Tips for Smart Slot Play
2 April 2003
Since it’s a statistical fact in gaming jurisdictions nationwide that
casinos derive approximately 80 percent of their gaming revenues from
slot and video poker machines, it’s important to arm ourselves with as
much knowledge as possible to keep the playing field as level as we
The edge will always tip in favor of the casinos no matter what we do.
That’s the nature of the business. Some of us will win over the short
term, but over the long haul the casinos will always win and players as
a collective group will always lose.
I have prepared the following list of tips for average recreational
gaming enthusiasts who wish to keep the factors that work against them
in slot machine play as minimal as possible. In most cases it takes lots
of self control and discipline, but it is the lack of those particular
qualities in a majority of players that keeps the casino gaming industry
This list is geared toward nickel, quarter, fifty-cent, and dollar
players. Playing the five-dollar slots requires a greater starting
bankroll if you wish to stand any chance of beating the odds that are
stacked against you.
Always play in affordable increments to derive as much mileage as you
can from your outing. If you bring $100 to the casino for an evening
of play, break your bankroll down into five $20 sessions. If you bring
$160, break your bankroll down into eight $20 sessions. You can always
put in another twenty dollar bill if you fail to generate profits on
your first attempt. Loading up a machine with too much “out of pocket”
money at one time creates the temptation to play too much too fast.
Play at a comfortable pace. The best way to do this is to insert
coins, but that takes a lot of patience. Playing off credits at a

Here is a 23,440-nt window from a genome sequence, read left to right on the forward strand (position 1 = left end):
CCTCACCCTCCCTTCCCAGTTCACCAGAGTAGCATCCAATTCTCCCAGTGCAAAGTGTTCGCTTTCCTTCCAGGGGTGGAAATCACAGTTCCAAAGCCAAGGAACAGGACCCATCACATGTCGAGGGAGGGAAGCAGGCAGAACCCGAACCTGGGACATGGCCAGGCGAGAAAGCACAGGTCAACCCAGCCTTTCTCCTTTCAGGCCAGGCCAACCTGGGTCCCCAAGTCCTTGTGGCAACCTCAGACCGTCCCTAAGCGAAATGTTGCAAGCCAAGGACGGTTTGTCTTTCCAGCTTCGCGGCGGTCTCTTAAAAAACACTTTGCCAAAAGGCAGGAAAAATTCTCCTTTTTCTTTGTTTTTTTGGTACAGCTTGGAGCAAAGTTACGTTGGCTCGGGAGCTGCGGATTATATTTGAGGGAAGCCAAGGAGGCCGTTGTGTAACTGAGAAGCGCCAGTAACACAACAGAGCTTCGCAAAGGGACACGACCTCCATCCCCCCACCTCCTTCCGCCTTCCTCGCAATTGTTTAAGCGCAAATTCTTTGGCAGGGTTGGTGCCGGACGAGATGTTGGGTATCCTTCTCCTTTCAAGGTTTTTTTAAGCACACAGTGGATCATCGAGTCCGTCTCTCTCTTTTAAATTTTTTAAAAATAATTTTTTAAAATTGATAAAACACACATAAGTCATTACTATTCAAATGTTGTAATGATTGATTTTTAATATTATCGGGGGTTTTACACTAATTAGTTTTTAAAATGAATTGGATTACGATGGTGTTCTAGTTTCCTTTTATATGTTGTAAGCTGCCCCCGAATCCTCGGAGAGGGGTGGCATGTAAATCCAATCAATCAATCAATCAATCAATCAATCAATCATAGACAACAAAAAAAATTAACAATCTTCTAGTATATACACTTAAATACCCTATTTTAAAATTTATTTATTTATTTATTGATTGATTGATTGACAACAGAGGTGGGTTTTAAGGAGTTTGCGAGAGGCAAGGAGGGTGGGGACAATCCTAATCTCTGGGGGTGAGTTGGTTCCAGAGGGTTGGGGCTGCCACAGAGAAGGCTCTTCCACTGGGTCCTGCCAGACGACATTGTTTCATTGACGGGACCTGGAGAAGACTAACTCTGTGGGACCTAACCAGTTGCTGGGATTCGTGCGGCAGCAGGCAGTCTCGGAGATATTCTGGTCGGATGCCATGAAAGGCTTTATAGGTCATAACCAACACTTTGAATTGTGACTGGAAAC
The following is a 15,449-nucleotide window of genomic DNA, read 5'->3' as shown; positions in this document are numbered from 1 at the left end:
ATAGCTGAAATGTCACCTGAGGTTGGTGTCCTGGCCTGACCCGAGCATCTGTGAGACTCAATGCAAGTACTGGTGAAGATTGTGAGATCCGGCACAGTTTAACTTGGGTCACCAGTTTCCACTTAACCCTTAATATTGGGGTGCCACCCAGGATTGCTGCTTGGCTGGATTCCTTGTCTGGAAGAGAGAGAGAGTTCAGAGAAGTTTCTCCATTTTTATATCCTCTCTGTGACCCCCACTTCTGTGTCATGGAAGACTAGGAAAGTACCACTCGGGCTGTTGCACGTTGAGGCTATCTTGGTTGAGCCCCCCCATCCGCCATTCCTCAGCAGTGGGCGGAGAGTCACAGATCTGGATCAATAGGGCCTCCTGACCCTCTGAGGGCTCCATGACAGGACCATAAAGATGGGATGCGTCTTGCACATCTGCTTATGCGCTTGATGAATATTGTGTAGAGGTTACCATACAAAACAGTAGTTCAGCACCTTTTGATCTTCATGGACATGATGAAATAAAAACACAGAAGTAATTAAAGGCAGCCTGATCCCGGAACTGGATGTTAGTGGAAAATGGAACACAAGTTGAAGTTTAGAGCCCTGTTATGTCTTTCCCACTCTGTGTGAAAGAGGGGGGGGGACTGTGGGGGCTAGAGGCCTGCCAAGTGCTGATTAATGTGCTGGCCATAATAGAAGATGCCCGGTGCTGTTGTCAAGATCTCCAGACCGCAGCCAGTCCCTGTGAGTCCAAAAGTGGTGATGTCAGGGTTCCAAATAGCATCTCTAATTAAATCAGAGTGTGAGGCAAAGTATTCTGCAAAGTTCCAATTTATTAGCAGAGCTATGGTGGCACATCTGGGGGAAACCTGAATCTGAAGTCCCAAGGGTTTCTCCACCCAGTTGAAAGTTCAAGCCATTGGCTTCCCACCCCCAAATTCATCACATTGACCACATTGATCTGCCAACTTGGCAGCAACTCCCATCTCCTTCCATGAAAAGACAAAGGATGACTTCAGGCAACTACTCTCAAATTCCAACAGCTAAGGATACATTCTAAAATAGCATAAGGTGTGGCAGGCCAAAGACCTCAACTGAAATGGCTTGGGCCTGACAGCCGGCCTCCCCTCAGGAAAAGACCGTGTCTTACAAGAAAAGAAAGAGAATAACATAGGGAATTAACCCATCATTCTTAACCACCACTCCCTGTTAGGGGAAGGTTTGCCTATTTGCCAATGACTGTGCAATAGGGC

feverish pace increases the vulnerability of your money to the “house
edge”. The more you play in a given period of time, the more the
casino’s advantage is going to work against you and grind away at your
Even though player’s club cards exist primarily for the casinos to
create data bases, track play, and serve as their most important
marketing tool, it is to the player’s advantage to always use them.
Make the cards work for you by deriving benefits based upon play
that’s comfortable for you and not increased or more frequent play
that the casinos wish to entice from you.
Use a money management system. One disciplined approach is to start
with a $20 buy-in. Play the entire $20 in one machine. If you have any
winnings to collect after playing, cash them out and split the money
50-50: Half in a bucket that you put aside and the other half for
another playing session on the same machine. Repeat the process as
often as luck will allow. When you have depleted your original buy-in,
preserve the profits you have put aside and go on to another machine
with your next $20 bill.
If you make a nice score, cash out the winnings immediately and put
them aside. The level at which you do this is an individual matter,
but certainly if you hit for $100 or more it’s the wisest thing to do.
Keeping your winnings on the machine in credit form makes it too easy
to play them down and watch them disappear right before your eyes.
Keeping them in coin form in a bucket means you’ll be less likely to
throw caution to the wind. It’ll also give you the opportunity to take
a break, bring them to the cashier, and see your winnings in the form
of cold, hard cash.
This article is provided by the Frank Scoblete Network. Melissa A. Kaplan is the network's managing editor. If you would like to use this article on your website, please contact Casino City Press, the exclusive web syndication outlet for the Frank Scoblete Network. To contact Frank, please e-mail him at firstname.lastname@example.org.
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